Elul: Lesson of Gad

Gad (גָּד), the patriarch and tribe associated with the month of Elul (אֱלוּל), is the seventh son of Jacob. Seven is a lucky number in many cultures, Judaism included, and not only is he the seventh son, but he also fathers seven sons. He is of the line of Leah, through Zilpah. Gad’s name means “good fortune,” and in Genesis 30:11 it says that “Leah said: ‘Fortune is come!’ And she called his name Gad.”

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Rosh Chodesh Av Services

In case you missed Rosh Chodesh services at OneShul.org on Friday night, here’s the video. If you didn’t know, I’m leading monthly Rosh Chodesh services at OneShul.org every month! Come join me. You can attend in your pajamas through the wonder of cyberspace, the service is posted on the OneShul Prayer Service page. It’s live streaming video and during the service there is a live chat space (text, not video) so you can engage and interact with me and the other people who are attending.

We had a bit of technical difficulties (we being, me), but once we started over, all was well.  I am very excited that I was able to feature the paintings of D’vorah Horn this month.  She’s been painting the wheel of year, one painting to represent each month, and I finally thought to ask her if I could use her painting to kick off Rosh Chodesh services.   I totally forgot to ask Shir and Epryhme if I could use their music, so I’m really hoping they don’t mind!  Go buy their album.  It’s awesome, which I why I wanted to feature it!

Av: The Lesson of Shimon

Nomadic Markings by MSimonLevin - used by CC-A Permissions

Shimon, also known as Simon and Simeon, is the second son of Jacob and Leah. His name alludes to the word for “hearing” in Hebrew, as Leah said in Genesis 29, “because the LORD hath heard that I am hated, He hath therefore given me this son also.” His story is often one of the wielding of strength, the tarot card associated with the month.  He is best known for the story of Genesis 34, called the “rape of Dinah.”  This difficult portion of the Torah often leaves many wondering if they want to hear more. It is appropriate with this and the root of Simeon’s name that the sense associated with the month is hearing.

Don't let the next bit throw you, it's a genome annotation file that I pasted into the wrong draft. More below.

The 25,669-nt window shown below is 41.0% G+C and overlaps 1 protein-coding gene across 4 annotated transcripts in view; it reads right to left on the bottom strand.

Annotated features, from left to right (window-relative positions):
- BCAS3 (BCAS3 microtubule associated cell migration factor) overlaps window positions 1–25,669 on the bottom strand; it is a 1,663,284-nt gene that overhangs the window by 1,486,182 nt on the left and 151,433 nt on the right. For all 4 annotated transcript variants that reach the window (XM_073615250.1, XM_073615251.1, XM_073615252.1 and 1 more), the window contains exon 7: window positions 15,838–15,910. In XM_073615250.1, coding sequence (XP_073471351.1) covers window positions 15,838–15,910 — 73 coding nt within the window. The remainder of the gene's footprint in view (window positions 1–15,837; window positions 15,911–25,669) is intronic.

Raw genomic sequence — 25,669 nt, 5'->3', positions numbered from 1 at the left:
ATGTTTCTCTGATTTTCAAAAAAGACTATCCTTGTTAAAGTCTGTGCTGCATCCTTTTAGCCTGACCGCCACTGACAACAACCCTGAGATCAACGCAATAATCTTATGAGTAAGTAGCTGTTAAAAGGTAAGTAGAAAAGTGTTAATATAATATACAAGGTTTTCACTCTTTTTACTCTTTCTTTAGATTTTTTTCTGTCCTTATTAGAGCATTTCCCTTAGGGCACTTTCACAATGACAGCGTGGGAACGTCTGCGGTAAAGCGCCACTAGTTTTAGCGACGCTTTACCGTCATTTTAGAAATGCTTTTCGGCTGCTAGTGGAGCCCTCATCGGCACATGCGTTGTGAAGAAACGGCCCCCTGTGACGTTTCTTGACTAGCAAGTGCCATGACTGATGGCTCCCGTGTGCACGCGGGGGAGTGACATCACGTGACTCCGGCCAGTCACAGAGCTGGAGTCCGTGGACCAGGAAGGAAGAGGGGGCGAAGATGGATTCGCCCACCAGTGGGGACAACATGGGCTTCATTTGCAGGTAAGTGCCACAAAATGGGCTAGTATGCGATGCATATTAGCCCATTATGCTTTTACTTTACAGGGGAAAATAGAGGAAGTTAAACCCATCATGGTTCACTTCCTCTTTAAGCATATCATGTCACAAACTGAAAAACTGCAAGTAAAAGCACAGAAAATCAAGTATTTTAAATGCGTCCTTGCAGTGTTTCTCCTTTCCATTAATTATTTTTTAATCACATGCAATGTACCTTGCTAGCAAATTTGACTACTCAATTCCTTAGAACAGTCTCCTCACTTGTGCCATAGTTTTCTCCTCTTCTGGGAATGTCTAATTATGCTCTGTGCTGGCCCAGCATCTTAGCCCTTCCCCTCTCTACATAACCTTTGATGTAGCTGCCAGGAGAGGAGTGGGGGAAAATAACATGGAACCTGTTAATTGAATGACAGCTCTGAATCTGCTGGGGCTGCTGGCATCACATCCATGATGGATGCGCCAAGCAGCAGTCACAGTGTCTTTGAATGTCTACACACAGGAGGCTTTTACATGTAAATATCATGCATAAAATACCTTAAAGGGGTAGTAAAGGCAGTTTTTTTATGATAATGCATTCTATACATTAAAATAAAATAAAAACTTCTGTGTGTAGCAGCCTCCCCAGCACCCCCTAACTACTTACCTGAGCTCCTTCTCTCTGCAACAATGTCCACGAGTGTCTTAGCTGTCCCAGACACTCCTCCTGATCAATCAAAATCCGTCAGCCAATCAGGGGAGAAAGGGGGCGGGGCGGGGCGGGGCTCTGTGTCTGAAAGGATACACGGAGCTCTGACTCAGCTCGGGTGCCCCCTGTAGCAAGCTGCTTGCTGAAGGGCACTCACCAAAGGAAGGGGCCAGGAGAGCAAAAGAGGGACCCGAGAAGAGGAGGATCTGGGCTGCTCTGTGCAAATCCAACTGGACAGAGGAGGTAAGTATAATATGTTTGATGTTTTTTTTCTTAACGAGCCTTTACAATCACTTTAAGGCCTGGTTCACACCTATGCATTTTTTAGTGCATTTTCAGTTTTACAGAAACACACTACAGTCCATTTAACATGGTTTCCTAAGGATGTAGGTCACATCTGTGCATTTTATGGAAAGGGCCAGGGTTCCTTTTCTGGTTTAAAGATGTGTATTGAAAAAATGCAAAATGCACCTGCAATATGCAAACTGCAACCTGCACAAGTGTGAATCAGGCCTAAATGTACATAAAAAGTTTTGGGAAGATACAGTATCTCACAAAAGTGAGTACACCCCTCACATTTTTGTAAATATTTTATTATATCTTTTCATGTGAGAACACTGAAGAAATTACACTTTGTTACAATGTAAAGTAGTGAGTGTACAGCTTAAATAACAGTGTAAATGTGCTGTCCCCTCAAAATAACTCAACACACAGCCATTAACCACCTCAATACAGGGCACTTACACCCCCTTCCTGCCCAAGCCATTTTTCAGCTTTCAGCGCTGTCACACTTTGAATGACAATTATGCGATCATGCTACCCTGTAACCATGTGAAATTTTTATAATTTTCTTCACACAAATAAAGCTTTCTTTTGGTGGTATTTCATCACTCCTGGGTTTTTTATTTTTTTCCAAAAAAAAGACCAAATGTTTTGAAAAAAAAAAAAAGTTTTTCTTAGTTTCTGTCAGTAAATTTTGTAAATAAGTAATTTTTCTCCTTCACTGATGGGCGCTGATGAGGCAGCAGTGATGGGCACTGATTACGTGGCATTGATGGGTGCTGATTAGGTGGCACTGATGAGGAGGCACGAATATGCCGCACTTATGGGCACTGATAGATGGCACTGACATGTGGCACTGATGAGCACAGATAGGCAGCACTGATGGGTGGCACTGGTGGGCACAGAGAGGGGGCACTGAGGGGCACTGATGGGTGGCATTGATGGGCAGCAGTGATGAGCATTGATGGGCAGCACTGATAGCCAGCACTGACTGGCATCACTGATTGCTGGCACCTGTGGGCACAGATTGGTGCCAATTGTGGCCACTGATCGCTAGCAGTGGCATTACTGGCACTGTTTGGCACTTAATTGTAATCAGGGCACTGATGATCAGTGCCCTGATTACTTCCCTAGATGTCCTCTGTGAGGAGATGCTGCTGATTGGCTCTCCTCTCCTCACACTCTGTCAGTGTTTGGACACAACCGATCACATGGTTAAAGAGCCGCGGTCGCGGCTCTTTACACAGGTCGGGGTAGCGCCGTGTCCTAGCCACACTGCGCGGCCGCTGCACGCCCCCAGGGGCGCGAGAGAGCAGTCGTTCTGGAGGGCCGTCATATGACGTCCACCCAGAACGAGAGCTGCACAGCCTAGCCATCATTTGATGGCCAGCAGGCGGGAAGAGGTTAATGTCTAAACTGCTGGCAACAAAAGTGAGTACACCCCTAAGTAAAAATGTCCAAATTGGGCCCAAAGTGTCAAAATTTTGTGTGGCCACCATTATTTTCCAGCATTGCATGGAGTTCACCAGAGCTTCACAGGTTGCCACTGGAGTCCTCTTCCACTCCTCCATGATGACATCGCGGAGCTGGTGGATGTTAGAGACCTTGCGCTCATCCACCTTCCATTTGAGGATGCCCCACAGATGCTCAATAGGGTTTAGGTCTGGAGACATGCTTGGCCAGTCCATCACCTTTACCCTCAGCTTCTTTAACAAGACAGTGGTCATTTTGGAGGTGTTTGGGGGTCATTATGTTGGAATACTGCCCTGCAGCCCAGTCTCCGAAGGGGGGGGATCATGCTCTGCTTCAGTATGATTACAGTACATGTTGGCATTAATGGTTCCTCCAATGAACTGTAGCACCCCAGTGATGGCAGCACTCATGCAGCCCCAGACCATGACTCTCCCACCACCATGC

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Tammuz: Lesson of Reuben

binocular view
Clear your vision in Tammuz – Photo by Joelk75 CCA Permissions

Tammuz generally falls during the months of June and July.
Reuben (רְאוּבֵן) is the first born of Jacob and Leah is the tribe associated with the month of Tammuz (תָּמוּז).  His name, Reuben is directly related to the sense of sight, which is considered to be the sense of the month of Tammuz.   When Reuben was born, Leah exclaimed, “Because the LORD hath looked (רָאָה) upon my affliction; for now my husband will love me.” (Gen 29:32)


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Sivan: Lesson of Zevulon

Zevulon (זְבוּלֻן), also pronounced Zebulon, is the sixth son of Jacob and Leah.  His name comes from the word “zeved” (זֵבֶד), which means dowry or gift. Leah saw him as G!d(dess) endowing her with a good dowry with her six sons (Gen 30:20).   His standard, based on the blessing Jacob bestowed upon him in Genesis 49:13, generally contains a ship as Zebulon was considered a sea-faring tribe.

As we know from the lesson in the month of Iyyar, Zevulon is cosmically intertwined with his brother-tribe of Issachar. Zevulon is the merchant that supports the scholarship of Issachar. Zevulon is a tribe of movement and travel, which explains the “sense” of the month being, “walking.”  According to Inner.org, this refers “not only to physical walking but to the spiritual sense of progress or development.”  It’s also clear how both the mazal, or astrological sign, and tarot card relate to Zevulon.  The mazal is Gemini, also known as the twins, and the tarot card is   “The Lovers.”  Both of these relay the idea of partnership, interdependence, and important relationships.

Humans are not, generally, solitary creatures — and Judaism is not a solitary spiritual path.  It’s a tribal religion.  We rely on each other, we pray together,  we rejoice together,  and we care for each other’s dead.  Zevulon is the merchant who sails the world and brings back experiences to share with Issachar and the rest of the tribe.  But, while Zevulon’s core role is a merchant — it doesn’t release him (or us) from the responsibility of learning Torah engaging with Judaism.

The lessons I find in Zevulon are that no matter where you go, or what you do in life, Judaism and Jewish spiritual practice should be at your center.  We all engage with this in different ways.  We all find different aspects that move our souls.  At Sinai, at Shavuot, the Torah tells us that G!d(dess) spoke to each of us separately and we all heard different words — but together. The job for us all is to find those things that do connect us to the tribe, and remember that there are others to whom we can turn to help us find our way.